Just recently, there has been a lot of choice of good quality 650B tyres, because of the "new" 27.5 wheels, which have the same bead dimension.

Unfortunately, all the new 27.5 rims are for disk brakes. 650B rims for rim brakes are still very rare, the only ones I found were old stock Ambrosia Keba rims resulting from an initiative by the 650B user group mentioned by Danneaux. The Keba are a trifle narrow for fat tyres, but they do work OK, I have hoarded two of them, which I hope will be enough. They are, at the present time, still available from 1 mail-order outlet in France.

I don't think the same thing will happen soon with 26", there are just too many bikes around with 26" rims. If it does, I expect there will be initiatives to get batches of good tyres made, as Thorn/SJS Cycles has done with their special order of Dureme tyres.

Danneaux

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Re: Are 26" tyres an endangered species?
« Reply #4 on: April 23, 2018, 04:47:02 PM »
Quote
Dan as a proud owner of a working 1979 Falcon Olympic Ernie Clements 27” wheeled bike, and a small hoard of 27” tyres, I don’t know whether to be alert or alarmed by your astute and well informed post.

I rode the Falcon for 30+ years.
 Surely my newish 26” Thorn Sherpa should be rideable for at least as many years. Tyre availability shouldn’t be the end of a working bike’s life. So unfair
<nods> I feel your pain, Graham! It really is a pickle when tire sizes change and bikes must -- or cannot -- change with them. 700C rims have a diameter 8mm smaller than 27in...which means the brakes much reach another 4mm (radius) downward to the rim. Doesn't sound like much until they...don't. :(

On two of my 1983/84 tourers, I was able to fit a different brand of cantilever brakes and reverse the mounting hardware on the rear so the pads could reach the smaller 700C rims. Up front, I had to partially section a brake pad to do the job with the new brakes. My 1970 British tourer was built with very generous clearances and the rear brake is already the longest centerpull made by Weinmann/Dia-Compe...but won't.quite.reach a 700C. If I convert, I have several options:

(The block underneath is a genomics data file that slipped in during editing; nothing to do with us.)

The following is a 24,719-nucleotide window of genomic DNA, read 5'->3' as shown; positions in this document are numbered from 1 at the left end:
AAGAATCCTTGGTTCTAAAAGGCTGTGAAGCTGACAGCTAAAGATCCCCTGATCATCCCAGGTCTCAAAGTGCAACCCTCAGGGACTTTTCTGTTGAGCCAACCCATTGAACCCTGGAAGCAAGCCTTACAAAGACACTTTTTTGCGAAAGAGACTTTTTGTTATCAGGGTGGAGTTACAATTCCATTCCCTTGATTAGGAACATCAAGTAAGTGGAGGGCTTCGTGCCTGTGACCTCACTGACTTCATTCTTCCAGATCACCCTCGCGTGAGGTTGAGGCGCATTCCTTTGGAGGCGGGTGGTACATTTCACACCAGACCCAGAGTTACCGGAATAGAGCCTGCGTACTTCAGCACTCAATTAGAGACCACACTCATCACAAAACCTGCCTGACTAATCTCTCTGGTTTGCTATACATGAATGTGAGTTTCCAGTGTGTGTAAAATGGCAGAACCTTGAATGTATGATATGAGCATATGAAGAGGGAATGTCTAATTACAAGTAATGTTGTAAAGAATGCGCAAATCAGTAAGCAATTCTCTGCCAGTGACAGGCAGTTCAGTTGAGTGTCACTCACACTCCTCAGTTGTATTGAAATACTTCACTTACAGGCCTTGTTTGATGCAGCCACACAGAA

1) Make a drop bolt for the present centerpull brakes. I don't really like the idea of the extra braking torque on the rear bridge, which is not super-robust.
2) Fit a sidepull caliper to a Dan-made drop bolt. Same concern as above.
3) Braze on some cantilever posts and repaint. I have the posts and am well experienced as a hobbyist framebuilder, but I'd really hate to toast the paint on the seatstays and fork blades, as it is still almost perfect even after 48 years.
4) Those stored Avocets were meant to save the day (or postpone the inevitable for awhile) but soon I must go with an alternative. I live in Eugene, Oregon USA about 180km south of a major bicycle tire specialist in Portland and they list several alternatives in 27in, some of which have tan sidewalls for "historic aesthetics"; the rest are blackwalls or dark brown in the case of some Contis:
• Cheng Shin Super HP (comes in colors only[!]. Cheng Shin Tire is the parent company of MTB tire brand Maxxis. I really liked their CST917 and got phenomenal mileage from them...)
• Cheng Shin Super HP Tire with Puncture Protection - black tread/black sidewalls
• Continental Gatorskin - dark brown sidewalls
• Continental Gator Hardshell - dark brown sidewalls
• Continental SuperSport Plus - blackwalls
• Continental TourRide - blackwalls
• Continental UltraSport II - blackwalls
• Kenda K35 (cheap and cheerful with good reviews)- tan sidewalls
• Kenda K40 (same) - tan sidewall
• Kenda K161 KrossCyclo (knobbly cyclo-cross tire) - tan sidewalls
• Panaracer Pasela (my most likely choice for the bike in question and for my sister's truly lovely 1984 mixte) - tan sidewall
• Schwalbe Marathon - black sidewalls with reflex strip
• Schwalbe HS159 Puncture Protection - tan sidewalls
• Vittoria Zaffiro - black sidewalls